a media access control layer (MAC) coupled to the PHY, the MAC including multiple virtual MACs that are allocated time on the PHY; and
a communication bandwidth allocator to allocate communication bandwidth on the PHY to the multiple virtual MACs, the communication bandwidth allocator including a network monitor to monitor PHY usage by each virtual MAC, a history repository to record information provided by the network monitor, and a bandwidth allocator to allocate communication bandwidth to the multiple virtual MACs, wherein the bandwidth allocator is configured to allocate excess bandwidth to a primary virtual MAC.
2. The wireless device of claim 1 wherein the network monitor is configured to count a total number of packets for both transmit and receive paths for each of the multiple virtual MACs.
3. The wireless device of claim 1 wherein the bandwidth allocator is configured to allocate excess bandwidth to a secondary virtual MAC when the primary virtual MAC has excess bandwidth and the secondary virtual MAC has excess bandwidth below a threshold.
4. The wireless device of claim 1 wherein the multiple virtual MACs operate on a single channel.
5. The wireless device of claim 1 wherein the multiple virtual MACs operate on separate channels.
6. A method comprising:
operating multiple virtual media access control layers (MACs) in a wireless device, wherein one of the multiple virtual MACs is a primary virtual MAC and others are secondary virtual MACs;
determining if excess idle time exists when at least one of the secondary virtual MACs is operating; and
allocating communications bandwidth on a physical interface among the multiple virtual MACs to aggregate the excess idle time in the primary virtual MAC to enable power savings.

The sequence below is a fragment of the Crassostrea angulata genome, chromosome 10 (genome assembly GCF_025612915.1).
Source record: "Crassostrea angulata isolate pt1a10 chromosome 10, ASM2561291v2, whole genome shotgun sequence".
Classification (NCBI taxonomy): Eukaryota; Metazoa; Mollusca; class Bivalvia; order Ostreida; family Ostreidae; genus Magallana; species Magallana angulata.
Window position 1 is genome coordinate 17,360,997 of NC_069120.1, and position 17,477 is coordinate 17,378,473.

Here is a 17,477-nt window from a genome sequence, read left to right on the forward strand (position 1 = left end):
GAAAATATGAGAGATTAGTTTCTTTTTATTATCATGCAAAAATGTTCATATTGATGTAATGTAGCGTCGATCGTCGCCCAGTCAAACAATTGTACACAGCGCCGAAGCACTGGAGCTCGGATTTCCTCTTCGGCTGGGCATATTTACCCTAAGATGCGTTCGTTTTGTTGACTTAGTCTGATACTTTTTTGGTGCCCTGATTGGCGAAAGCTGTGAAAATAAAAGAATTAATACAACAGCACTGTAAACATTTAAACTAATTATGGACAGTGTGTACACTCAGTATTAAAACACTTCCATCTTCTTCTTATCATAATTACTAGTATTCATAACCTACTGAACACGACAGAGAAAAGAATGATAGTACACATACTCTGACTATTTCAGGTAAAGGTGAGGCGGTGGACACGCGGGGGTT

7. The method of claim 6 further comprising determining if excess idle time exists when the primary virtual MAC is operating, and allocating communications bandwidth to a secondary virtual MAC at the expense of the primary virtual MAC.
8. The method of claim 6 further comprising determining if excess idle time exists when the primary virtual MAC is operating, and allocating communications bandwidth to a secondary virtual MAC at the expense of a different secondary virtual MAC.
9. The method of claim 6 wherein allocating communications bandwidth comprises accessing a history repository that has historical data representing communications bandwidth used by the multiple virtual MACs.
10. The method of claim 6 wherein allocating communications bandwidth comprises accessing a history repository that has historical data representing idle time used by the multiple virtual MACs.
11. The method of claim 6 wherein determining if excess idle time exists comprises counting a total number of packets on both transmit and receive paths for each of the multiple virtual MACs.
12. The method of claim 11 wherein determining if excess idle time exists further comprises comparing idle time in each of the multiple virtual MACs to a threshold.
13. The method of claim 6 further comprising if no excess idle time exists, allocating communication bandwidth among the multiple virtual MACs according to greatest need.